Der neu erschienene Artikel von Michael Grubb, Doug Crawford-Brown, Karsten Neuhoff, Karin Schanes, Sonja Hawkins & Alexandra Poncia beschäftigt sich mit verbrauchsorientierten Politikinstrumenten zur Förderung der Treibhausgasminderung. Hier gelangen Sie zum Artikel >>

Michael Grubb, Doug Crawford-Brown, Karsten Neuhoff, Karin Schanes, Sonja Hawkins & Alexandra Poncia (2020): Consumption-oriented policy instruments for fostering greenhouse gas mitigation, Climate Policy, DOI: 10.1080/14693062.2020.1730151


Most policy instruments to reduce greenhouse gas (GHG) emissions have focused on producers, and on the energy efficiency of buildings, vehicles and other products. Behavioural changes related to climate change also impact ‘in-use’ emissions, and potentially, emissions both ‘upstream’ (including from imported goods) and ‘downstream’ (eg disposal). Consumption-oriented policies may provide avenues to additional and cost-effective emission reductions, but are less prevalent, in part because of political sensitivities around government efforts to shape individual-level mitigation behaviour. In this paper, we explore policy instruments for encouraging low carbon behaviour in the EU context. Drawing on a literature survey and interviews, as part of the EU Carbon-CAP project, we develop a list of 33 potential instruments, present a systematic methodology for assessing their potential impact and feasibility, and apply this to rank instruments of most interest. Most instruments involve a clear trade-off between their potential impact and feasibility; about half feature in the top three scoring categories, many being voluntary approaches, which may be easier to implement, but with limited or highly uncertain impact. However, we identify a handful of top-scoring instruments that deserve far more policy attention. The complexity of consumer and corporate motivations and behaviours suggests that instruments should be trialled and monitored (e.g. in regions / individual States) before widespread introduction. Most would also be most effective when nested within wider policy packages, to address the varied behavioural motivations and stages of supply chains.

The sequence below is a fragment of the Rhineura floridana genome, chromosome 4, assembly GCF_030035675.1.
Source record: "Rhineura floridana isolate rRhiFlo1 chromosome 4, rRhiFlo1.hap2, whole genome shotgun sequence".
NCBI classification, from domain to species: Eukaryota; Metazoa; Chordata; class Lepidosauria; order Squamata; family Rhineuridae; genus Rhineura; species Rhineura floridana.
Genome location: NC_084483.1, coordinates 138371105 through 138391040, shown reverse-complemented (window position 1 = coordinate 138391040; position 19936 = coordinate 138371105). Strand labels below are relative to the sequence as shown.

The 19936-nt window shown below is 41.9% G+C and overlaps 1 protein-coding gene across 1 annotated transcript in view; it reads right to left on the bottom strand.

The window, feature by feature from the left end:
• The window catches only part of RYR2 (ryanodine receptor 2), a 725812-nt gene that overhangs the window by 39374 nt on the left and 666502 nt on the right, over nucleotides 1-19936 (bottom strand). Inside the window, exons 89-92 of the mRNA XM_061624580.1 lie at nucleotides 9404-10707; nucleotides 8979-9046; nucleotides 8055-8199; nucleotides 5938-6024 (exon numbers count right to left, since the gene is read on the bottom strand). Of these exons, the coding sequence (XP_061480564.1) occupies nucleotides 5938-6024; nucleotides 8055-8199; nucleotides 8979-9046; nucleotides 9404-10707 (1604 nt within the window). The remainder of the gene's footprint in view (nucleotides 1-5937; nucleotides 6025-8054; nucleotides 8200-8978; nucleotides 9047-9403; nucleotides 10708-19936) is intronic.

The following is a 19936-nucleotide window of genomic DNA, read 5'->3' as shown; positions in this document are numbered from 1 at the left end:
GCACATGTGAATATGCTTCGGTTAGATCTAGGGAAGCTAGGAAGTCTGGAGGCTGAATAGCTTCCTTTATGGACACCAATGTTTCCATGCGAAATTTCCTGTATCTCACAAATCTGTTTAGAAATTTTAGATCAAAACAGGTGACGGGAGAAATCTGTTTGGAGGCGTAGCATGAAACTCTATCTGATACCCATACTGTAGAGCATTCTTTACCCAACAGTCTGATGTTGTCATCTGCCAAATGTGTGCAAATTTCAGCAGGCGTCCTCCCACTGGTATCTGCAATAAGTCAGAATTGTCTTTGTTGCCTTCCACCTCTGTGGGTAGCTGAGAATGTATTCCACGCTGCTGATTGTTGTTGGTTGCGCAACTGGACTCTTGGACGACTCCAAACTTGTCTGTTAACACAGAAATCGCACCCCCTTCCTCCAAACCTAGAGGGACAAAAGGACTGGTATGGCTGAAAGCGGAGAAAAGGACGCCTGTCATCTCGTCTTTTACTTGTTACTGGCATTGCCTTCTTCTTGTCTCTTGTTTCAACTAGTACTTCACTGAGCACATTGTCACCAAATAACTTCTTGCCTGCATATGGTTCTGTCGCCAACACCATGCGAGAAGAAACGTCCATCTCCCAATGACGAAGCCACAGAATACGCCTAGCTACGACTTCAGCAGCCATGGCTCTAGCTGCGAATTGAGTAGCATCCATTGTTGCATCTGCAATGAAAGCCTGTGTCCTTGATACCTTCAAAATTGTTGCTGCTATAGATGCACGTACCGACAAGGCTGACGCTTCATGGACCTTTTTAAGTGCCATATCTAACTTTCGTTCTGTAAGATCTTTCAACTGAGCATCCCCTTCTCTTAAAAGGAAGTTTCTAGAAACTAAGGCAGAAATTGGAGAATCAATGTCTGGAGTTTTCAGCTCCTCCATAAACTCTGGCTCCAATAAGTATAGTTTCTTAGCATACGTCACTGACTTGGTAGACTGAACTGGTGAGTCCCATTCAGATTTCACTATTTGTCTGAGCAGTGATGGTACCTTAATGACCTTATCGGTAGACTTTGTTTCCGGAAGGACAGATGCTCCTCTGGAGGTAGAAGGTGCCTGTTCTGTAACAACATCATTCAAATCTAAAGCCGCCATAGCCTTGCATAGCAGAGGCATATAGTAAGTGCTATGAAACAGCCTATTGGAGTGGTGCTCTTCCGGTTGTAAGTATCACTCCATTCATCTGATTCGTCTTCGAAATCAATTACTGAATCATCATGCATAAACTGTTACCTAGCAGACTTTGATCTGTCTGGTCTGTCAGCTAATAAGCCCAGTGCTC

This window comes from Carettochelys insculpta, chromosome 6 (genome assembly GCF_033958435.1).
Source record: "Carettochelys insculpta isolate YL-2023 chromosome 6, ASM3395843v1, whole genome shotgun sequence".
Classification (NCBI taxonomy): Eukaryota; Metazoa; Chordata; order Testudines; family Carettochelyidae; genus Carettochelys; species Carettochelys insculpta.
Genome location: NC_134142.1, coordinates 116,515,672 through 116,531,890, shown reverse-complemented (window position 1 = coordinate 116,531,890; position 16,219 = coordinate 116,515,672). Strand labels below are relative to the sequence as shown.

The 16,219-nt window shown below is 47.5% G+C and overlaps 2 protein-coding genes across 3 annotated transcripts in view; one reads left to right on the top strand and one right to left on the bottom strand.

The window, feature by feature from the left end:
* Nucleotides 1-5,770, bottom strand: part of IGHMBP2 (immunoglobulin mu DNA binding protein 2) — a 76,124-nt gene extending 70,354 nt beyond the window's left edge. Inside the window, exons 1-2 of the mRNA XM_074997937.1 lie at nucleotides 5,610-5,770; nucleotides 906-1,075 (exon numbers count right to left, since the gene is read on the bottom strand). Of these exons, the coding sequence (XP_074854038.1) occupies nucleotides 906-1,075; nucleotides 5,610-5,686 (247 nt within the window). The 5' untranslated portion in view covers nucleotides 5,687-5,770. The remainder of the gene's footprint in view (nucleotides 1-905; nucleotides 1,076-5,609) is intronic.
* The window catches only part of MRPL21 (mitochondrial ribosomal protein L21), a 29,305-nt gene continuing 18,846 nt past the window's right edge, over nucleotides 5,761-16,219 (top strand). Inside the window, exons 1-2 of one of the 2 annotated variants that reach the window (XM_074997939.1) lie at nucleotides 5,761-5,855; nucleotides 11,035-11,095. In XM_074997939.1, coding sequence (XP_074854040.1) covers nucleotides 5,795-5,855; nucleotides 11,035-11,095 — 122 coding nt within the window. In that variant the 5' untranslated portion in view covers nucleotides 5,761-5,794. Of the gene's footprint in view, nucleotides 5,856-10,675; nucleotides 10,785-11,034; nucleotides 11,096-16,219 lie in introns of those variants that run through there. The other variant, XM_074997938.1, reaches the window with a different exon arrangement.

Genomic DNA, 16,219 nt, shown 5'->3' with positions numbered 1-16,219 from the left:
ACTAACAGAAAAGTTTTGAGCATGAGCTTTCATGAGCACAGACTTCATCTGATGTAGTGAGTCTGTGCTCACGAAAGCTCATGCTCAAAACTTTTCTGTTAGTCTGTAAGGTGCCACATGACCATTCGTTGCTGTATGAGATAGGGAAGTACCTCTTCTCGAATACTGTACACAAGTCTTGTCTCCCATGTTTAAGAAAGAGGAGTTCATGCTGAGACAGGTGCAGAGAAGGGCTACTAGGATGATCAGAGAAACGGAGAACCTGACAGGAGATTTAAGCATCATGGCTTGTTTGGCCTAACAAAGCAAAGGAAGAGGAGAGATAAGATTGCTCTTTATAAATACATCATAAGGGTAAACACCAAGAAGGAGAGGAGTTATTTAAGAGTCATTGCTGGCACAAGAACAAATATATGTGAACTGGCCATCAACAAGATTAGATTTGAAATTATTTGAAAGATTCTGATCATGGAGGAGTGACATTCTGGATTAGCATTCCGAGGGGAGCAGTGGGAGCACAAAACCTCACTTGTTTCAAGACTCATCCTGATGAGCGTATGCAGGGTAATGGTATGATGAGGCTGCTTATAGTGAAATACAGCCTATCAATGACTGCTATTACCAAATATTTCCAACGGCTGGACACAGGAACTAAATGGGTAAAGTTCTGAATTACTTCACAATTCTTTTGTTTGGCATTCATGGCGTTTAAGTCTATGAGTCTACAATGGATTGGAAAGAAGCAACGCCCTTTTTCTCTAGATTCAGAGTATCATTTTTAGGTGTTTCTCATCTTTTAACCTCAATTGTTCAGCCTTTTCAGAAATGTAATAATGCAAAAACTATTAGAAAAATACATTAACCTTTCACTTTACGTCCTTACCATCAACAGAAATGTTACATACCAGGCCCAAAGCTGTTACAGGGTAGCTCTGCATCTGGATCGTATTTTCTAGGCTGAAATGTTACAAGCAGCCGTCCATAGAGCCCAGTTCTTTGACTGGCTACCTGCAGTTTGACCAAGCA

Key policy insights

  • Influencing consumer behaviour has been little used in climate policy and is politically sensitive and complex, but can address emissions that have largely escaped influence to date.
  • A few instruments stand out as particularly promising, including: technology lists; supply chain procurement by leading retail companies; a carbon-intensive materials consumption charge; and key infrastructure improvements.
  • A common trade-off between potential impact and likely feasibility points to the importance of government-business collaboration to secure support and impact.
  • More ambitious transformation would require a mix of production and consumption-oriented policy instruments.

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